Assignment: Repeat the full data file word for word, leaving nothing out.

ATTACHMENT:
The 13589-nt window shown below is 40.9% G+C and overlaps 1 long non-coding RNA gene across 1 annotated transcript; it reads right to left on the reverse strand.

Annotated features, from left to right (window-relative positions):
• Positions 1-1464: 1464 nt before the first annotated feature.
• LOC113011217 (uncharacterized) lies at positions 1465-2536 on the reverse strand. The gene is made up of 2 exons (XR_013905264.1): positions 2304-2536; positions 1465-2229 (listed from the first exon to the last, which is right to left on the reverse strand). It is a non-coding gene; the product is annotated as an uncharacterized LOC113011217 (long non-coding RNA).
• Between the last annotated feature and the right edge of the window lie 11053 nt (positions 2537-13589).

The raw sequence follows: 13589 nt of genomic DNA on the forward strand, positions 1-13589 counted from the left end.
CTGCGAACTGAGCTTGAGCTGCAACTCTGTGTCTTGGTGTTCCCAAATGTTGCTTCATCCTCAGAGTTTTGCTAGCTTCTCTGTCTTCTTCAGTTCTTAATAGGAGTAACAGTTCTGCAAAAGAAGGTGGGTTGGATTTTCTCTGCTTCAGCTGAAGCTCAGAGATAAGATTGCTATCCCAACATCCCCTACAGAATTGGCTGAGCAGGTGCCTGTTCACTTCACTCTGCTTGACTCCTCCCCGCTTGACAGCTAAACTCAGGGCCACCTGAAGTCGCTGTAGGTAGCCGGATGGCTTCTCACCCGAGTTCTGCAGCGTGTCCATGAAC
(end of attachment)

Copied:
The 13589-nt window shown below is 40.9% G+C and overlaps 1 long non-coding RNA gene across 1 annotated transcript; it reads right to left on the reverse strand.

Annotated features, from left to right (window-relative positions):
• Positions 1-1464: 1464 nt before the first annotated feature.
• LOC113011217 (uncharacterized) lies at positions 1465-2536 on the reverse strand. The gene is made up of 2 exons (XR_013905264.1): positions 2304-2536; positions 1465-2229 (listed from the first exon to the last, which is right to left on the reverse strand). It is a non-coding gene; the product is annotated as an uncharacterized LOC113011217 (long non-coding RNA).
• Between the last annotated feature and the right edge of the window lie 11053 nt (positions 2537-13589).

The raw sequence follows: 13589 nt of genomic DNA on the forward strand, positions 1-13589 counted from the left end.
CTGCGAACTGAGCTTGAGCTGCAACTCTGTGTCTTGGTGTTCCCAAATGTTGCTTCATCCTCAGAGTTTTGCTAGCTTCTCTGTCTTCTTCAGTTCTTAATAGGAGTAACAGTTCTGCAAAAGAAGGTGGGTTGGATTTTCTCTGCTTCAGCTGAAGCTCAGAGATAAGATTGCTATCCCAACATCCCCTACAGAATTGGCTGAGCAGGTGCCTGTTCACTTCACTCTGCTTGACTCCTCCCCGCTTGACAGCTAAACTCAGGGCCACCTGAAGTCGCTGTAGGTAGCCGGATGGCTTCTCACCCGAGTTCTGCAGCGTGTCCATGAAC